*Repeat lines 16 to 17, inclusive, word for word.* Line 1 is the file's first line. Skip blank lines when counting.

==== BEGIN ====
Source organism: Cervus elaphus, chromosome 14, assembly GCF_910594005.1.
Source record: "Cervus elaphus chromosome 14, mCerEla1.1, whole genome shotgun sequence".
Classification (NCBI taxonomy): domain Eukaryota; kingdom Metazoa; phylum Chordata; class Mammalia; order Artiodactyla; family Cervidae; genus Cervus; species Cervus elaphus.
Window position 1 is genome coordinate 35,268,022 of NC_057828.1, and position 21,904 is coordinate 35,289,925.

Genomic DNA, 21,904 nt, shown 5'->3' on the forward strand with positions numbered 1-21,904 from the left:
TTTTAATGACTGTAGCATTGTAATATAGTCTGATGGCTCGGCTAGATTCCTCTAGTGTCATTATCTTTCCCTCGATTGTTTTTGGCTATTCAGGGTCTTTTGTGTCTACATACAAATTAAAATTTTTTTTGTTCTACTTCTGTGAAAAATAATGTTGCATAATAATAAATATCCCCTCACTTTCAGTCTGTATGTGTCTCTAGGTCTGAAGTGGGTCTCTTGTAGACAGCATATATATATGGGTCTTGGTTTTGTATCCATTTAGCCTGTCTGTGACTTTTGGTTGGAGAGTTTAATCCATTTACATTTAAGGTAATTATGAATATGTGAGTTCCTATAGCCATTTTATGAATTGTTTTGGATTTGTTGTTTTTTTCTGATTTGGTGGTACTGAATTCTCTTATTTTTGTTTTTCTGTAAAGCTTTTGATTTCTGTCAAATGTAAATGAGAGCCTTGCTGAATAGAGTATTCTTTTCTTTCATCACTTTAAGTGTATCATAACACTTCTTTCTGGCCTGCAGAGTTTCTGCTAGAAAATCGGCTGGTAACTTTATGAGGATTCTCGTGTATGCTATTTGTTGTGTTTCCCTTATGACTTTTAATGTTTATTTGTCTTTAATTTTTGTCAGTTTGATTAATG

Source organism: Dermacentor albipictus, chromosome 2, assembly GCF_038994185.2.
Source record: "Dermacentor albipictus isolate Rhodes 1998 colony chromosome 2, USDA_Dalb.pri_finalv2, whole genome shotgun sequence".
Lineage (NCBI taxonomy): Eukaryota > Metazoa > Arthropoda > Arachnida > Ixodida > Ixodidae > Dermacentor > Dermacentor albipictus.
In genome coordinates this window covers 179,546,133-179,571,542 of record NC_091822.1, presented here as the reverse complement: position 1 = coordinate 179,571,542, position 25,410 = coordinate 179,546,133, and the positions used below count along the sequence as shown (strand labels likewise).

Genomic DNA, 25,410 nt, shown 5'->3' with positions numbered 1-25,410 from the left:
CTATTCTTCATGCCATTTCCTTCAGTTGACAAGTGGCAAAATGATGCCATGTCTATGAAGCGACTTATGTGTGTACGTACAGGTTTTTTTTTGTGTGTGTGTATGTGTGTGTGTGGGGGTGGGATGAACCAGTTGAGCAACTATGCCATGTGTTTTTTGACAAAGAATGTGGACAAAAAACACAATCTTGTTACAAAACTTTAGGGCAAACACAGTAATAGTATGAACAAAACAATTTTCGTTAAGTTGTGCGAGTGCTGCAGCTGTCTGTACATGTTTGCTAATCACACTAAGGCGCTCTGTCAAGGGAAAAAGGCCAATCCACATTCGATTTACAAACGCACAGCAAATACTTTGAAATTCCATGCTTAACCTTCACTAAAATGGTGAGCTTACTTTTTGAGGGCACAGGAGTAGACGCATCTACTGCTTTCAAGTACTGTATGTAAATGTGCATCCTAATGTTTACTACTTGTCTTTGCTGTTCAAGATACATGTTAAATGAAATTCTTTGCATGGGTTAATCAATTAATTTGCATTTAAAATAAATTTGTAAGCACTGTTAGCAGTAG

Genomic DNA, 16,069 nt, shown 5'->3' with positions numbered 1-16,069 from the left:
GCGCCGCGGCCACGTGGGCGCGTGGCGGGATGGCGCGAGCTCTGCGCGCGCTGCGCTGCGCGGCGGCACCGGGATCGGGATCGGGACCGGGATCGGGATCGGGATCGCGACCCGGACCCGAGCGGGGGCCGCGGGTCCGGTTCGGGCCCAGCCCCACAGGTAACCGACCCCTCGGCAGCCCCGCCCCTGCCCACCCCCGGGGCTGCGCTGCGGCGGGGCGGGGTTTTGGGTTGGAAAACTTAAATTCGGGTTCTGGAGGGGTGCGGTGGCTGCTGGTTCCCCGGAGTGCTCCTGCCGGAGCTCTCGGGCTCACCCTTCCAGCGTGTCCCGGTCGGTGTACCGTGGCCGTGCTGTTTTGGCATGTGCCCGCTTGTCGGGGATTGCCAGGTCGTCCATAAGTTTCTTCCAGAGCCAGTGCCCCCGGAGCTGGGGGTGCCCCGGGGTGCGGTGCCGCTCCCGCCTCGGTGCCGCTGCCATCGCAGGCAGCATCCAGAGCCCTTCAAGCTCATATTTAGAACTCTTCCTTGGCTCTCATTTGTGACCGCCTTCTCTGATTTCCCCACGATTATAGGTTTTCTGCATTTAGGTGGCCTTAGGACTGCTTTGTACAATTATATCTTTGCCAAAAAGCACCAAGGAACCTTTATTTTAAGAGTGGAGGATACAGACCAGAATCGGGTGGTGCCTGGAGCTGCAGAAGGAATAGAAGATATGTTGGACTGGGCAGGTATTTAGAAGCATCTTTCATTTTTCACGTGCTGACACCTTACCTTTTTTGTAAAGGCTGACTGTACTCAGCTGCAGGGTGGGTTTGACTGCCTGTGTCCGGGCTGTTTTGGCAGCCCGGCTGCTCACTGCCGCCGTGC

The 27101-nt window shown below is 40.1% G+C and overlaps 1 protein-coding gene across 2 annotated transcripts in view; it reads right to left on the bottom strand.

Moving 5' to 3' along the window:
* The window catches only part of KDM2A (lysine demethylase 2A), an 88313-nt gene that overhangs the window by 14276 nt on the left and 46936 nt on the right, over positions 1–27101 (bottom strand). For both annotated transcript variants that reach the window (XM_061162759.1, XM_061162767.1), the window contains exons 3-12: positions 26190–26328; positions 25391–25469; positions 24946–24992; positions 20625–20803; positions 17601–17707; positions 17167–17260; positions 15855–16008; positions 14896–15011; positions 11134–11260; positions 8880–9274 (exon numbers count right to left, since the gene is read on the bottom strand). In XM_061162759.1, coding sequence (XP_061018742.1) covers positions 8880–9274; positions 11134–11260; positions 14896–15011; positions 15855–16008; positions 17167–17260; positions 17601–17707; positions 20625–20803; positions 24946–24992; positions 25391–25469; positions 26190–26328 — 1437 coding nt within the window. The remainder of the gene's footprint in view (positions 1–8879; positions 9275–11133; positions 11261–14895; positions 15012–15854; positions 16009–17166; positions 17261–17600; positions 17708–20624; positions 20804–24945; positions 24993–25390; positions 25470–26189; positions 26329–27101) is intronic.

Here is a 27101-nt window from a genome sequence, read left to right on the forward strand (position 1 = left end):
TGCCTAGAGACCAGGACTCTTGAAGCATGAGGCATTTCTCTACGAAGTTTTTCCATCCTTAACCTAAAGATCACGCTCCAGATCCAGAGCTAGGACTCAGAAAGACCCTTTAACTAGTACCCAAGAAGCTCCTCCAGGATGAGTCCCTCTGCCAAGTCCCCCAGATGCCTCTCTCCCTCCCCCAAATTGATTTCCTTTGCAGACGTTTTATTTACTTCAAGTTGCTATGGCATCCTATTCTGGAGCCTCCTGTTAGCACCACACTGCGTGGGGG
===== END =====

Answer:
Moving 5' to 3' along the window:
* The window catches only part of KDM2A (lysine demethylase 2A), an 88313-nt gene that overhangs the window by 14276 nt on the left and 46936 nt on the right, over positions 1–27101 (bottom strand). For both annotated transcript variants that reach the window (XM_061162759.1, XM_061162767.1), the window contains exons 3-12: positions 26190–26328; positions 25391–25469; positions 24946–24992; positions 20625–20803; positions 17601–17707; positions 17167–17260; positions 15855–16008; positions 14896–15011; positions 11134–11260; positions 8880–9274 (exon numbers count right to left, since the gene is read on the bottom strand). In XM_061162759.1, coding sequence (XP_061018742.1) covers positions 8880–9274; positions 11134–11260; positions 14896–15011; positions 15855–16008; positions 17167–17260; positions 17601–17707; positions 20625–20803; positions 24946–24992; positions 25391–25469; positions 26190–26328 — 1437 coding nt within the window. The remainder of the gene's footprint in view (positions 1–8879; positions 9275–11133; positions 11261–14895; positions 15012–15854; positions 16009–17166; positions 17261–17600; positions 17708–20624; positions 20804–24945; positions 24993–25390; positions 25470–26189; positions 26329–27101) is intronic.